Sunday, March 2, 2008

Take Comfort!

Think childhood, warm fuzzy memories and comfort, and chances are macaroni and cheese comes to mind. Never mind that the mac 'n' cheese of our childhood may have come in a box with an orange powder.

At my first annual "Take Comfort!" party on Saturday, macaroni and cheese was the star attraction. My rich, creamy version of the perennial favorite requires only slightly more effort than the orange stuff in a box. You don't even need to cook the macaroni in advance; just stir the hard noodles right into the cheese, milk and cottage cheese concoction.

I multiplied the recipe times six to make enough to feed nearly 40 comfort-craving women.

The guests said it was the best mac 'n' cheese they've ever tasted.

This recipe for Creamy Macaroni and Cheese first appeared in the January 4, 2006, issue of the New York Times and spent weeks as the number-one most emailed article. I don't know what this said about the State of the Union, but Americans were apparently in need of the healing power of cheese.

Creamy Macaroni and Cheese
Published: January 4, 2006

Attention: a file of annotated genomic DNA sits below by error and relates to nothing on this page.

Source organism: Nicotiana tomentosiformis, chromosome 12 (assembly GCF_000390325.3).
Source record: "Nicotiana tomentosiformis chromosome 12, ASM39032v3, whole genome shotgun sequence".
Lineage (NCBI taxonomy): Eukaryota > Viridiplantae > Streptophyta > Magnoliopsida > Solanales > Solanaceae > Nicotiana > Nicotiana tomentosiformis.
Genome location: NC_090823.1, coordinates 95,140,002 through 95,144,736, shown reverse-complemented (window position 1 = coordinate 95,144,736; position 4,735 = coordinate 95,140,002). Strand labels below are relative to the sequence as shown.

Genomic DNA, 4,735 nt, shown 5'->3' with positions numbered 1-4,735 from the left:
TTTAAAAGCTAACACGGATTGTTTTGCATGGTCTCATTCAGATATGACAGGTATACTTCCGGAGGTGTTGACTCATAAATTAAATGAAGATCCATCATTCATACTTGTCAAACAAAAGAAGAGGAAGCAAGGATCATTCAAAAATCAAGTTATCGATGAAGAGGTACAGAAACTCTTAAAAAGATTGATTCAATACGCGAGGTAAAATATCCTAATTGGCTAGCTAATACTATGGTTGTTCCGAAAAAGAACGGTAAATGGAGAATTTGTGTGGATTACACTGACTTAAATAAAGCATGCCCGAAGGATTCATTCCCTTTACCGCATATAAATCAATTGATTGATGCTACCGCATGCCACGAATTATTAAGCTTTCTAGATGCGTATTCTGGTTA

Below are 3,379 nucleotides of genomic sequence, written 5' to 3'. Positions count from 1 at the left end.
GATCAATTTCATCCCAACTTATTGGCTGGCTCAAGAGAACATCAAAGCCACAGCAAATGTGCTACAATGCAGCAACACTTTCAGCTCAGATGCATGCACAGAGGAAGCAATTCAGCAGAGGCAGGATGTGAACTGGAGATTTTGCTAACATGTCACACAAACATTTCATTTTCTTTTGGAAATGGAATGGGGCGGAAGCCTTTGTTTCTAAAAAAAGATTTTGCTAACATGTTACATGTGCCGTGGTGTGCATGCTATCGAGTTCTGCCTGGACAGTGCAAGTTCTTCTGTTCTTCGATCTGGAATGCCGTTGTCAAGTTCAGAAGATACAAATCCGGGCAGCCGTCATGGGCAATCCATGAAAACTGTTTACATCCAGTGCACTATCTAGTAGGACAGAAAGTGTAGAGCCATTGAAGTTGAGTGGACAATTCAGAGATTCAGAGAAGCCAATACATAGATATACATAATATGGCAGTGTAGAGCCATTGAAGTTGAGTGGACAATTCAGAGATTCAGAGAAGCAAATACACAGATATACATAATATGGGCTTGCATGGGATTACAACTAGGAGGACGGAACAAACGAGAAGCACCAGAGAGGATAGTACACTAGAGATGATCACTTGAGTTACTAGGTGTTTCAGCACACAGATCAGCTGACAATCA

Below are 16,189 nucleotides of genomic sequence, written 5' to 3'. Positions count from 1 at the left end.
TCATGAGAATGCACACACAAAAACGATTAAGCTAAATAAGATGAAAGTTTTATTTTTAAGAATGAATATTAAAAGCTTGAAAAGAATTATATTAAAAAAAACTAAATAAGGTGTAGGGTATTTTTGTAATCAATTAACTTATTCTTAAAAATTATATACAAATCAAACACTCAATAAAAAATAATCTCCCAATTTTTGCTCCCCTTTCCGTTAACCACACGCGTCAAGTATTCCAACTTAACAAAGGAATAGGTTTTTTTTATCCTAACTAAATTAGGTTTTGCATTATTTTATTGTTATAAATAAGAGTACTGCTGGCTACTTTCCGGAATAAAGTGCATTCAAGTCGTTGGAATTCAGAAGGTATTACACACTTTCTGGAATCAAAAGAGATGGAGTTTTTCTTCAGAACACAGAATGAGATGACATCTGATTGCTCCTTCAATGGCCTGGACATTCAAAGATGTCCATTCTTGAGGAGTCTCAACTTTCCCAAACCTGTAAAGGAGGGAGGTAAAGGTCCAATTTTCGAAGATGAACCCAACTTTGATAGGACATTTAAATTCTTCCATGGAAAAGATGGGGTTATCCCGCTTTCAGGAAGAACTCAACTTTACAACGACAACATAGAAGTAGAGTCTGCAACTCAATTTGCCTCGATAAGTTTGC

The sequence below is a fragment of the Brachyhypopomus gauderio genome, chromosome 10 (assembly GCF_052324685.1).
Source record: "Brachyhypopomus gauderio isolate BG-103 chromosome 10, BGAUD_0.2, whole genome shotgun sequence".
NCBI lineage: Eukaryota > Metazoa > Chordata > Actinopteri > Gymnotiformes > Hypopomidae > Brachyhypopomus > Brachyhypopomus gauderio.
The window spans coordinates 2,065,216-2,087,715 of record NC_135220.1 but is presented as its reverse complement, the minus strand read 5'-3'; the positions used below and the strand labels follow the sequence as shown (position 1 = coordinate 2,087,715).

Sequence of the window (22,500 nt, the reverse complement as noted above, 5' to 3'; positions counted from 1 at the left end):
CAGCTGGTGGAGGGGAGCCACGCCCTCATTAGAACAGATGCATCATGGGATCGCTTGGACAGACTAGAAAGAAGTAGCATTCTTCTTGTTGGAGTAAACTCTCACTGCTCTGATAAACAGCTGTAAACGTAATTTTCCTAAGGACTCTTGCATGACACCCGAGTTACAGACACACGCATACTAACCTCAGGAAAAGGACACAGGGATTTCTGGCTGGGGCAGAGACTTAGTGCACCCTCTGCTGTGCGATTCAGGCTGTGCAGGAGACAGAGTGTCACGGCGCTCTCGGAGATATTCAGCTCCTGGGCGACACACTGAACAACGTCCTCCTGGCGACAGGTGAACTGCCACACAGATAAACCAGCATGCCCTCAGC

Time: 1 hour 15 minutes

2 tablespoons butter
1 cup cottage cheese (not lowfat)
2 cups milk (not skim)
1 teaspoon dry mustard
Pinch cayenne
Pinch freshly grated nutmeg
1⁄2 teaspoon salt
1⁄4 teaspoon freshly ground black pepper
1 pound sharp or extra-sharp cheddar cheese, grated
1⁄2 pound elbow pasta, uncooked.

1. Heat oven to 375 degrees and position an oven rack in upper third of oven. Use 1 tablespoon butter to butter a 9-inch round or square baking pan.

2. In a blender, purée cottage cheese, milk, mustard, cayenne, nutmeg and salt and pepper together. Reserve 1⁄4 cup grated cheese for topping. In a large bowl, combine remaining grated cheese, milk mixture and uncooked pasta. Pour into prepared pan, cover tightly with foil and bake 30 minutes.

3. Uncover pan, stir gently, sprinkle with reserved cheese and dot with remaining tablespoon butter. Bake, uncovered, 30 minutes more, until browned. Let cool at least 15 minutes before serving.

Yield: 6 to 8 servings

For the ultimate comfort, follow the lead of one Take Comfort! guest and hop into your favorite pair of froggie slippers, slip on your zebra-print socks and pour yourself a glass of Shiraz.